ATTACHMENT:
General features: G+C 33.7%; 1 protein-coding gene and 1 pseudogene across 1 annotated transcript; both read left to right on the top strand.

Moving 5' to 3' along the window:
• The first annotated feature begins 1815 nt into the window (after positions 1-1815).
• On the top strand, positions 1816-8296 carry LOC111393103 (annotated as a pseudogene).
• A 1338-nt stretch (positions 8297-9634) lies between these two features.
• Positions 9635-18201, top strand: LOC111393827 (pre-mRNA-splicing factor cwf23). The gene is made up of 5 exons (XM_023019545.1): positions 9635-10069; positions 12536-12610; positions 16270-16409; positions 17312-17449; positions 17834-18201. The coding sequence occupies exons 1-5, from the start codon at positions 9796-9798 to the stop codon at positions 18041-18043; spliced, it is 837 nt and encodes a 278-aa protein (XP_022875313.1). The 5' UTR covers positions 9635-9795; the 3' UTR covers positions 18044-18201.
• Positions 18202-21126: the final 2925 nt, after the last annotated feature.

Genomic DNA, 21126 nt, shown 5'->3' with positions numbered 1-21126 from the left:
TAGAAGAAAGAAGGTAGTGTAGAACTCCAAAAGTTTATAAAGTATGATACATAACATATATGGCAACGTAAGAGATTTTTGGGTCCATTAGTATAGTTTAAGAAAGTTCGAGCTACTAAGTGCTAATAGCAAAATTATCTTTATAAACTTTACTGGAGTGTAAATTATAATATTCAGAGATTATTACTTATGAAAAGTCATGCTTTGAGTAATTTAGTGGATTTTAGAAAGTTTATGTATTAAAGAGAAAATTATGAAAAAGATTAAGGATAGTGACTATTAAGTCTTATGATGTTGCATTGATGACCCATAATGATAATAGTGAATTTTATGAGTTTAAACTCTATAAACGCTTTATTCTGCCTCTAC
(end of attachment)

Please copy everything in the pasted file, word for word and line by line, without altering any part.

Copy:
General features: G+C 33.7%; 1 protein-coding gene and 1 pseudogene across 1 annotated transcript; both read left to right on the top strand.

Moving 5' to 3' along the window:
• The first annotated feature begins 1815 nt into the window (after positions 1-1815).
• On the top strand, positions 1816-8296 carry LOC111393103 (annotated as a pseudogene).
• A 1338-nt stretch (positions 8297-9634) lies between these two features.
• Positions 9635-18201, top strand: LOC111393827 (pre-mRNA-splicing factor cwf23). The gene is made up of 5 exons (XM_023019545.1): positions 9635-10069; positions 12536-12610; positions 16270-16409; positions 17312-17449; positions 17834-18201. The coding sequence occupies exons 1-5, from the start codon at positions 9796-9798 to the stop codon at positions 18041-18043; spliced, it is 837 nt and encodes a 278-aa protein (XP_022875313.1). The 5' UTR covers positions 9635-9795; the 3' UTR covers positions 18044-18201.
• Positions 18202-21126: the final 2925 nt, after the last annotated feature.

Genomic DNA, 21126 nt, shown 5'->3' with positions numbered 1-21126 from the left:
TAGAAGAAAGAAGGTAGTGTAGAACTCCAAAAGTTTATAAAGTATGATACATAACATATATGGCAACGTAAGAGATTTTTGGGTCCATTAGTATAGTTTAAGAAAGTTCGAGCTACTAAGTGCTAATAGCAAAATTATCTTTATAAACTTTACTGGAGTGTAAATTATAATATTCAGAGATTATTACTTATGAAAAGTCATGCTTTGAGTAATTTAGTGGATTTTAGAAAGTTTATGTATTAAAGAGAAAATTATGAAAAAGATTAAGGATAGTGACTATTAAGTCTTATGATGTTGCATTGATGACCCATAATGATAATAGTGAATTTTATGAGTTTAAACTCTATAAACGCTTTATTCTGCCTCTAC